Unless you're an ignorant Luddite who's just learning to "get on the Internet," you're familiar with Conservapedia, a right-wing attempt to create an Internet Ghetto of Ignorance. It is a place where they can go to not be confronted by facts or be disturbed by reality's well-known liberal bias. It is a place where ideology trumps reality. But now they've set their sights on actually interfering with the scientific process.
Let me explain. No there is too much. Let me sum up. Richard Lenski at Michigan State University has been performing an experiment on E. coli for the past twenty years. Recently, they published in the Proceedings of the National Academy of Sciences that the E. coli had evolved an entirely new feature; namely, that the bacteria could eat the citrate present in the cell medium, where it normally just subsists on glucose that's in there. Here is the New York Times article and here is one of the many good blog articles about his research.
Conservapedia can't let this stand. A demonstration of evolution in action is a direct threat to their creationist views. So Andrew Schlafly, head Conservapedia wingnut, started trying to discredit the paper. He first wrote Lenski demanding his data. Lenski responded saying that all the relevant data was in the PNAS paper. Schlafly wrote again, demanding Lenski's data apparently claiming that he has some sort of right to it since Lenski's work was "taxpayer funded." (As if a scientist working on a government grant has a responsibility to copy decades of work for any yahoo that stops by his lab.) He's even threatened legal action. Lenski responded again with a letter that I can only describe as a thing of beauty. RationalWiki has the entire exchange archived, but it's Lenski's second response that has got to be one of the best takedowns of such an ignoramus I've ever seen. Give it a read.
Oh, but it gets better!
Conservapedia now has a Flaws in Richard Lenski Study page, as well as trying to claim they found lots of errors in his paper at their Richard Lenski page. They're also threatening to write a Letter to PNAS for publication (not unusual if someone wishes to respond to a published paper) pointing out all the "flaws." If they do, just them displaying their ignorance to the scientific community and reading what I'm sure would be an entertaining response letter by Lenski would be so entertaining that it might go a long way to convincing me that there really is a God and he wants me to be amused.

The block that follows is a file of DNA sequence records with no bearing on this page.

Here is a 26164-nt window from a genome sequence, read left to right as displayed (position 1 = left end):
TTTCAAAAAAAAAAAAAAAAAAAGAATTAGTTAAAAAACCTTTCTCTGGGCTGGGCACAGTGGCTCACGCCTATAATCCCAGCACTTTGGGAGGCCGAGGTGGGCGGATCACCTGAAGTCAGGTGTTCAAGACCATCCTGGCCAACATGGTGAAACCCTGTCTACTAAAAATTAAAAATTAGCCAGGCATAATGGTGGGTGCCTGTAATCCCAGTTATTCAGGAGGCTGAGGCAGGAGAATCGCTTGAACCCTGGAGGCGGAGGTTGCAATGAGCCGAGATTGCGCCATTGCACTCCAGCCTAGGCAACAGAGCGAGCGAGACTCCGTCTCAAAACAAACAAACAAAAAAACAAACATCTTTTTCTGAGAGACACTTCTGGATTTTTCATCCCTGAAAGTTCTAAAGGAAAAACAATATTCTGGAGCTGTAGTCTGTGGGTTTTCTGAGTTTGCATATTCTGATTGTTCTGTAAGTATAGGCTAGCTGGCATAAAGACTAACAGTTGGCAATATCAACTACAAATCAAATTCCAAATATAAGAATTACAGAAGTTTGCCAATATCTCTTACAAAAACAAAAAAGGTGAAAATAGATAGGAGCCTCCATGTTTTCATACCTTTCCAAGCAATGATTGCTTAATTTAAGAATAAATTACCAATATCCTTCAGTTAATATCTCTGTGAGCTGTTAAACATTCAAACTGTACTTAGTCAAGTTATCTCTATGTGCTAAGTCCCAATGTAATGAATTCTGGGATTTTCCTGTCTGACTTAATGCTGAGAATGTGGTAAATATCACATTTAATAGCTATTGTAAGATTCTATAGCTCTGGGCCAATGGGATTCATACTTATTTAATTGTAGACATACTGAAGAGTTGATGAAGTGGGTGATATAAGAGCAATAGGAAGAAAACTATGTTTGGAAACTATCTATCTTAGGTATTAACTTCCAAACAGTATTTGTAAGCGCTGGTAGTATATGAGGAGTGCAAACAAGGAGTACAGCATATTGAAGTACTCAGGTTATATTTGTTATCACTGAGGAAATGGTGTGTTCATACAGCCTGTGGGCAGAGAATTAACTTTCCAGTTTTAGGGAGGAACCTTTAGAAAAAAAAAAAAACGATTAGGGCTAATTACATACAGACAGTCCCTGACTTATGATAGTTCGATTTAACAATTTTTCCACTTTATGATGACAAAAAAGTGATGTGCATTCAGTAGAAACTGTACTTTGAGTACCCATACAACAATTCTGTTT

But there's a bigger point here. These people are trying to interfere in the very process that makes science work. That there is this big pseudoscience resource on the Internet -- and let me point out that Conservapedia is intended to be a resource for homeschooled children. They're not making these criticisms in an attempt to forward our understanding of the world; they're making them because this is evidence in support of evolution, and they dare not let it go unchallenged because that would put their religious beliefs in danger. So they throw up a smokescreen and they hound the researchers with spurious demands for "data."
Science is hard. It requires years of study, dedication and then it takes more years of doing research, building a reputation and only then might you come across something really new and interesting. Religion is easy. It just requires a suspension of disbelief and obedience to doctrine. The problem is that science is a tool that leads our society and our knowledge into the future. It's what lets us build new technology, develop new drugs, shrink our transistors, all of which develop our economy. These religious nitwits stand in the way of all that. They attack not just the scientific process, but the population's confidence in its trustworthiness. They are a threat to our future and a threat to our superiority in the world. The sad part is that I think we're outnumbered.
Good posts on the subject: